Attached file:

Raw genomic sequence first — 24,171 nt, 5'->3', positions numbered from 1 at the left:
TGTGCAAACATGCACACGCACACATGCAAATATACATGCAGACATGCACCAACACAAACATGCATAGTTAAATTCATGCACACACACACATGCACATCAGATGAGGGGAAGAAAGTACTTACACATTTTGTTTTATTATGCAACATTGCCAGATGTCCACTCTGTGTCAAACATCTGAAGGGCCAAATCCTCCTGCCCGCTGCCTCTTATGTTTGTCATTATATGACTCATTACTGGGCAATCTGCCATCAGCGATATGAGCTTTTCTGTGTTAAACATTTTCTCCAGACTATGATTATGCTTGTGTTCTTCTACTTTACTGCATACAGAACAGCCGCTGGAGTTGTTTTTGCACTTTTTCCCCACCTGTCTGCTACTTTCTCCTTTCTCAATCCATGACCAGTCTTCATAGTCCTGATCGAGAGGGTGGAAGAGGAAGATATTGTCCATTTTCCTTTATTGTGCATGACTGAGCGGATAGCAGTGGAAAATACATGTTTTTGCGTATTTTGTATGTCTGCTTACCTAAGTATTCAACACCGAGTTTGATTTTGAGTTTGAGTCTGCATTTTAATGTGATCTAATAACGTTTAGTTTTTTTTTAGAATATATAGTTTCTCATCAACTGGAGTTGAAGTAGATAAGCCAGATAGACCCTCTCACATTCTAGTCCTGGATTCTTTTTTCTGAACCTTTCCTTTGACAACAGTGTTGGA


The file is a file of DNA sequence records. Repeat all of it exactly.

Raw genomic sequence first — 24,171 nt, 5'->3', positions numbered from 1 at the left:
TGTGCAAACATGCACACGCACACATGCAAATATACATGCAGACATGCACCAACACAAACATGCATAGTTAAATTCATGCACACACACACATGCACATCAGATGAGGGGAAGAAAGTACTTACACATTTTGTTTTATTATGCAACATTGCCAGATGTCCACTCTGTGTCAAACATCTGAAGGGCCAAATCCTCCTGCCCGCTGCCTCTTATGTTTGTCATTATATGACTCATTACTGGGCAATCTGCCATCAGCGATATGAGCTTTTCTGTGTTAAACATTTTCTCCAGACTATGATTATGCTTGTGTTCTTCTACTTTACTGCATACAGAACAGCCGCTGGAGTTGTTTTTGCACTTTTTCCCCACCTGTCTGCTACTTTCTCCTTTCTCAATCCATGACCAGTCTTCATAGTCCTGATCGAGAGGGTGGAAGAGGAAGATATTGTCCATTTTCCTTTATTGTGCATGACTGAGCGGATAGCAGTGGAAAATACATGTTTTTGCGTATTTTGTATGTCTGCTTACCTAAGTATTCAACACCGAGTTTGATTTTGAGTTTGAGTCTGCATTTTAATGTGATCTAATAACGTTTAGTTTTTTTTTAGAATATATAGTTTCTCATCAACTGGAGTTGAAGTAGATAAGCCAGATAGACCCTCTCACATTCTAGTCCTGGATTCTTTTTTCTGAACCTTTCCTTTGACAACAGTGTTGGA